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Court of Appeals of Ohio,First District, Hamilton County.

KOPICH, n.k.a. Herschede, Appellee, v. KOPICH, Appellant.*

No. C-970175.

Decided: March 13, 1998

 William A. Busemeyer Co., L.P.A., and William A. Busemeyer, Cincinnati, for appellee. Strauss & Troy Co., L.P.A., and William S. Abernethy, Jr., Cincinnati, for appellant.

The defendant-appellant Frank J. Kopich (“Kopich”) appeals from the order of the trial court approving the decision of the magistrate that the trial court did not retain jurisdiction to modify the amount of spousal support Kopich was obligated to pay his ex-wife, the defendant-appellee, Thale Kopich.   The spousal support obligation was contained in a separation agreement incorporated into the Kopiches' divorce decree.   In his sole assignment of error, Kopich argues that the trial court's conclusion that it did not have jurisdiction was in error based upon this court's decision in Kirkwood v. Kirkwood (Sept. 4, 1996), Hamilton App. No. C-950940, unreported, 1996 WL 496947, discretionary appeal not allowed (1997), 77 Ohio St.3d 1526, 674 N.E.2d 376.   We agree and thus reverse.1

Kopich's spousal support obligation under the terms of the separation agreement is for a fixed duration.   Although other provisions in the separation agreement contain language expressly retaining jurisdiction in the trial court, the spousal support provision does not.   However, the last paragraph of the divorce decree, which incorporates the separation agreement, contains the following language just above the trial judge's signature:  “ALL UNTIL FURTHER ORDER OF THIS COURT.”

 The Ohio Supreme Court has held that a decreeing court does not have continuing jurisdiction to modify a spousal support award of fixed duration unless the decreeing court expressly reserves such jurisdiction.   Ressler v. Ressler (1985), 17 Ohio St.3d 17, 17 OBR 14, 476 N.E.2d 1032.   In Kirkwood, supra, this court held that the language “ALL UNTIL FURTHER ORDER OF THIS COURT,” appearing at the end of a divorce decree, was sufficient under Ressler to reserve jurisdiction to modify spousal support.   This construction was premised upon the lack of any other purpose for that language, since the jurisdiction of the court with respect to all other matters covered by the decree and separation agreement (child support, visitation, and property division) was controlled by statute.   In Kirkwood, we expressly rejected any requirement that the reserving language be in proximity to the language regarding spousal support.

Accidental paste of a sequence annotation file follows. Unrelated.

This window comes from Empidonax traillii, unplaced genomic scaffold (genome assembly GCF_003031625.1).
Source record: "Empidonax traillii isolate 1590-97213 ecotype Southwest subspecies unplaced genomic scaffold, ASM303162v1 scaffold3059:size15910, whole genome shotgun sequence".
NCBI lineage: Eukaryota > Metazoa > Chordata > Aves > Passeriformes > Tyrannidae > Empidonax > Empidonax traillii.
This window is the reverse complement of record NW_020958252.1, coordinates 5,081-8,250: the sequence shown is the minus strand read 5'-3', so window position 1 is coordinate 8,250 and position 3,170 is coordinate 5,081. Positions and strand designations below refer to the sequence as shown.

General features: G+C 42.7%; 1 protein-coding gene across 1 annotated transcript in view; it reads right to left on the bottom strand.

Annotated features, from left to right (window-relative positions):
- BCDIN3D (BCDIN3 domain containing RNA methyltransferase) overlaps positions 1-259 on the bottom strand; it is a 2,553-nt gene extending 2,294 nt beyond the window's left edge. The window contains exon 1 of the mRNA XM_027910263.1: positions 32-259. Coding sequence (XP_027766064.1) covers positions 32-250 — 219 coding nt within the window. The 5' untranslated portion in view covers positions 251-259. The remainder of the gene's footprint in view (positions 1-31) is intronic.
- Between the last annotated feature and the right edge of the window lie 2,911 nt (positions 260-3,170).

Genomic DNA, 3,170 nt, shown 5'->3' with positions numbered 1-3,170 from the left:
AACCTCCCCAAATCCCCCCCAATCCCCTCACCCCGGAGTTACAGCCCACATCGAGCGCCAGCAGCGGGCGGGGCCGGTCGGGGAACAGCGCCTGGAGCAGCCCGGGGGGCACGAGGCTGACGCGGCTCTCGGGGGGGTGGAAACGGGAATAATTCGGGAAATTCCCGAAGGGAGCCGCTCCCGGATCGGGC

Thale Kopich argues that Kirkwood was wrongly decided.   As we acknowledged in Kirkwood, the Warren County Court of Appeals reached a contrary result in Moore v. Moore (Dec. 27, 1988), Warren App. No. CA88-06-051,  unreported, 1988 WL 140549.   Our decision in Kirkwood, however, was consistent with the Cuyahoga and Franklin County Courts of Appeals in Stack v. Stack (Nov. 18, 1993), Cuyahoga App. No. 64114, unreported, 1993 WL 483593, and Stadelman-Wells v. Wells (Apr. 20, 1995), Franklin App. No. 94APF09-1361, unreported, 1995 WL 238419.   Though either position is defensible, because Kirkwood has been the law in this district and parties have had the opportunity to order their affairs consistent with it, and because we believe that the bright-line rule it provides is necessary to avoid inconsistent results, we choose not to overrule Kirkwood here.

Thale Kopich next seeks to distinguish Kirkwood upon the basis that the separation agreement here dealt with certain financial matters expressly made subject to the trial court's continuing jurisdiction.   She argues that the language “ALL UNTIL FURTHER ORDER OF THIS COURT” should therefore be construed as referring only to those specific provisions and not the provision dealing with spousal support, which contains no such express reservation.   We are not persuaded by this construction, however, since it reduces “ALL UNTIL FURTHER ORDER OF THIS COURT” to unnecessary surplusage while denying the word “ALL” its ordinary meaning.

Accordingly, the assignment of error is found to be well taken, the order of the trial court is reversed, and this cause is remanded for further proceedings in accordance with law.

And the court, being of the opinion that there were reasonable grounds for this appeal, allows no penalty.   It is further ordered that costs be taxed in compliance with App.R. 24, that a copy of this memorandum decision and judgment entry shall constitute the mandate, and that the mandate shall be sent to the trial court for execution pursuant to App.R. 27.

Judgment reversed and cause remanded.


1.   We have sua sponte removed this case from the accelerated calendar.


PAINTER, P.J., DOAN and GORMAN, JJ., concur.

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Docket No: No. C-970175.

Decided: March 13, 1998

Court: Court of Appeals of Ohio,First District, Hamilton County.

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